When new rules mandating seats for women on corporate boards go into effect in Europe next year, on which side will you be sitting?
There are two camps. Proponents of quotas or other vigorous methods of moving the needle quicker cite the now-numerous studies showing that companies with high numbers of female directors are substantially higher than companies with very few or no female directors on metrics such as return on equity, return on sales, and return on invested capital (e.g. the Catalyst 2007 study). These same companies also tend to have more women in top management and also a longer history of experience with spotting and grooming female talent.
The other camp argues that imposing quotas destroys value. Observing short-term downward movement in share prices after women directors are appointed, the core argument is that financial markets reward operational experience and discount the lack thereof. Studies show that, on average, women appointed to boards after quota laws are passed tend to have less experience as a CEO or owner than men board members; they are more likely to come from professional (e.g. law, accounting) or political backgrounds.
Whatever side you are on, one thing is clear: focusing exclusively on raising the number of women on boards (despite its short-term importance) deflects attention from a harder long-term task: getting more women into the C-suite, often a prerequisite for being seen as ‘board ready.’ Why such a penury of women with the most sought-after line-experience credentials? Three reasons stand out from the research:
First, even today women are less likely than men to have the line experience required to get the top job. A 2011 McKinsey report on women in the U.S. economy showed that 62 percent of the senior women in the largest U.S. corporations are in staff jobs that rarely lead to a CEO role (in contrast, 65 percent of the men on executive committees hold line jobs). For our World Economic Forum Corporate Gender Gap Report (with Saadia Zahidi), we asked the top HR person in the largest companies of 20 OECD countries: “Among the assignments that you consider to be business critical/important, what percentage, in your opinion, are currently held by women (e.g. key start-ups, turnarounds and line roles in key business units of markets)?” The most common answers were “0-10 percent” or “not measured.”
Second, women aren’t getting sponsored into top roles. Our “Why men still get more promotions than women” 2010 Harvard Business Review article explains how this occurs despite the plethora of formal mentoring programmes. Using a sample of 4000+ MBA alumni from 25 top business schools worldwide, we found that having a mentor in 2008 predicted getting promoted in 2010, but only for men. Men’s mentors are more likely than women’s to be CEOs or senior executives and used their power to open doors for their mentees; women’s mentors helped them to become more self aware.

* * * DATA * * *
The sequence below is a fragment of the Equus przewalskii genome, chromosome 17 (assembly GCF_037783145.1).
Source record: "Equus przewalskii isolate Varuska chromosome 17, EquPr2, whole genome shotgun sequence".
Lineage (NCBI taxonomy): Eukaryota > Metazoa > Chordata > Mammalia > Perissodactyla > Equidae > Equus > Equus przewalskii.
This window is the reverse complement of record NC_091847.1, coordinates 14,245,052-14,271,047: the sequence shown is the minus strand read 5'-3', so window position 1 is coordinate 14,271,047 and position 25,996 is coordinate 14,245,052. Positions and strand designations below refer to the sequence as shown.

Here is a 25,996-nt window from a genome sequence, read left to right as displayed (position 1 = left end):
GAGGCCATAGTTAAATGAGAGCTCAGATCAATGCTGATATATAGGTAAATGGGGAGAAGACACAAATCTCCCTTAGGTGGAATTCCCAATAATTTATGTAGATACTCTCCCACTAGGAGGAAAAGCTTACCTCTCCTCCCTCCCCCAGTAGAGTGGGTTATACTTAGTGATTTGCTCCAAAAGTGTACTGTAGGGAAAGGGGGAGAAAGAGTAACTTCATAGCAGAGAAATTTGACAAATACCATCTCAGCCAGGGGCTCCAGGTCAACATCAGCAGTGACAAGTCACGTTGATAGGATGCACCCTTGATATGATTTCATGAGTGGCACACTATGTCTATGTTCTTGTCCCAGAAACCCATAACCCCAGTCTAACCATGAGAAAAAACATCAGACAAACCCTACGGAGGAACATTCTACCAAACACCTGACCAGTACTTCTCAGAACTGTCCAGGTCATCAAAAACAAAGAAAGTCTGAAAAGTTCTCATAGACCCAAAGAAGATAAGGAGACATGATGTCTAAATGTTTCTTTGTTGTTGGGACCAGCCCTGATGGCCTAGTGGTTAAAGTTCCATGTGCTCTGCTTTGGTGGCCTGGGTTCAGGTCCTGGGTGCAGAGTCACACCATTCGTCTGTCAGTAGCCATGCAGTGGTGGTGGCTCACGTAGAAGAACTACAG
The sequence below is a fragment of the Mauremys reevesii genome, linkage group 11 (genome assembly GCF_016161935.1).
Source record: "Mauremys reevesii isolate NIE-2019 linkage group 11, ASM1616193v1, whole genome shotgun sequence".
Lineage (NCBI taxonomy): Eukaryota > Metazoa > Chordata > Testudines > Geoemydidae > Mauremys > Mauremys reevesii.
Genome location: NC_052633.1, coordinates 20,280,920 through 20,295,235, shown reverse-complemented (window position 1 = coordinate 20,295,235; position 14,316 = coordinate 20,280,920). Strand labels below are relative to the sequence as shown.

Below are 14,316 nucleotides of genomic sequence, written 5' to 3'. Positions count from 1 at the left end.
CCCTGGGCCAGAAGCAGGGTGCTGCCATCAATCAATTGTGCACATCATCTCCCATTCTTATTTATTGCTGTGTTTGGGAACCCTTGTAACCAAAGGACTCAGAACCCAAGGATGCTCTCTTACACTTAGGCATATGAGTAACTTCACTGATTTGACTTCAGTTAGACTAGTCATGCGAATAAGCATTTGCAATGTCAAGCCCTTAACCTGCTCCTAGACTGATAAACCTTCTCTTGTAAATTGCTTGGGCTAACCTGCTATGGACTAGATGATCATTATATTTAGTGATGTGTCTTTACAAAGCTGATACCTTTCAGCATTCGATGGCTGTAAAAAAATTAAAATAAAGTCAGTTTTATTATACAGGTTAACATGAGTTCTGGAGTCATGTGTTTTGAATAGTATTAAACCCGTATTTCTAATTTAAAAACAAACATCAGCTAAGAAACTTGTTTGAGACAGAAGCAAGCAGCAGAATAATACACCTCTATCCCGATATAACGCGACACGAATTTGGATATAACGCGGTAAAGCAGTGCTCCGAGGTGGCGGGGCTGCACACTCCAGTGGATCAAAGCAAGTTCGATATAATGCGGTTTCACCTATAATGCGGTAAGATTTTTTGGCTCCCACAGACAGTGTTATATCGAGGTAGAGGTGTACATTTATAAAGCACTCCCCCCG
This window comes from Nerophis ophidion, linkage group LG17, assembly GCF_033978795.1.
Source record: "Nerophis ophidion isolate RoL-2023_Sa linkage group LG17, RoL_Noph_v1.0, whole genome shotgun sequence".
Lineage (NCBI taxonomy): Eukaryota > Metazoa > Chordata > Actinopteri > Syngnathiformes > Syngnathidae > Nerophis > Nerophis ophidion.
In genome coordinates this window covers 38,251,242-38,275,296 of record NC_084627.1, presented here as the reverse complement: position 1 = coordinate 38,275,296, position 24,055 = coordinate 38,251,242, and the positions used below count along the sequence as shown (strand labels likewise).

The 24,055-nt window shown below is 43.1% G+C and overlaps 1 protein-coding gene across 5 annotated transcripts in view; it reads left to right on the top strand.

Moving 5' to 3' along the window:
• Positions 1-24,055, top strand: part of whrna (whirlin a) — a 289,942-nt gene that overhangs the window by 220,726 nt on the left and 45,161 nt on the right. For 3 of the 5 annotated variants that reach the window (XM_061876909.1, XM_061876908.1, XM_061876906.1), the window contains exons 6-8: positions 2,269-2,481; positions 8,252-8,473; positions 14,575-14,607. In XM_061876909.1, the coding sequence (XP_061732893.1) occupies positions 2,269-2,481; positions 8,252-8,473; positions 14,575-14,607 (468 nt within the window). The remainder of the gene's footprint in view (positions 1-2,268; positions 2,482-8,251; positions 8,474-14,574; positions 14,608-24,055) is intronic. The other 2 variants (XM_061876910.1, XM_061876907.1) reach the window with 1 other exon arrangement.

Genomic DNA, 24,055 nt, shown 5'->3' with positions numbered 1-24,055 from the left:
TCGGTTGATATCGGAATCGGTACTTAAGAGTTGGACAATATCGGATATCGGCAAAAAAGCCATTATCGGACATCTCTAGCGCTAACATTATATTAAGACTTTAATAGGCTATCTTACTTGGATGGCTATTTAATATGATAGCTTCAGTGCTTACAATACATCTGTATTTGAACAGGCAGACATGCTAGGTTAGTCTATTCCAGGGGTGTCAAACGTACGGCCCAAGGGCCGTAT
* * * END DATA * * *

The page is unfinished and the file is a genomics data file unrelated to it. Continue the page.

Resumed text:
Third, women with stellar performance records can still be held back from top roles because they are not seen as ‘leaderly.’ When we analysed the 360-degree leadership assessments of INSEAD executive education participants (over 2000 executives and the 20,000 associates who rated them), we found many surprises. Our executive women, for instance, were not stereotypically modest: in fact, they rated themselves higher on most leadership competencies than their male peers. And, contrary to what everyone expected, the women’s observers – both male and female—also rated them higher than the men on these competencies. But, there was one big exception to this rosy picture: the women were rated less ‘visionary’ than the men and suffer for it when appointments to high stakes positions get made.
The upshot is that women still don’t have an equal shot at the assignments that increase the likelihood that they will be sought out as both executive and non-executive directors. Until companies make a top priority of ensuring that women get stretch assignments in areas of direct impact on the bottom line, and then re-engineer their performance management and succession planning processes for evidence of subtle gender bias that keep them from these roles, no quotas or no mentoring scheme will get the results we seek.
Herminia Ibarra is professor of organisational behaviour at INSEAD. She is also the programme director for The Leadership Transition.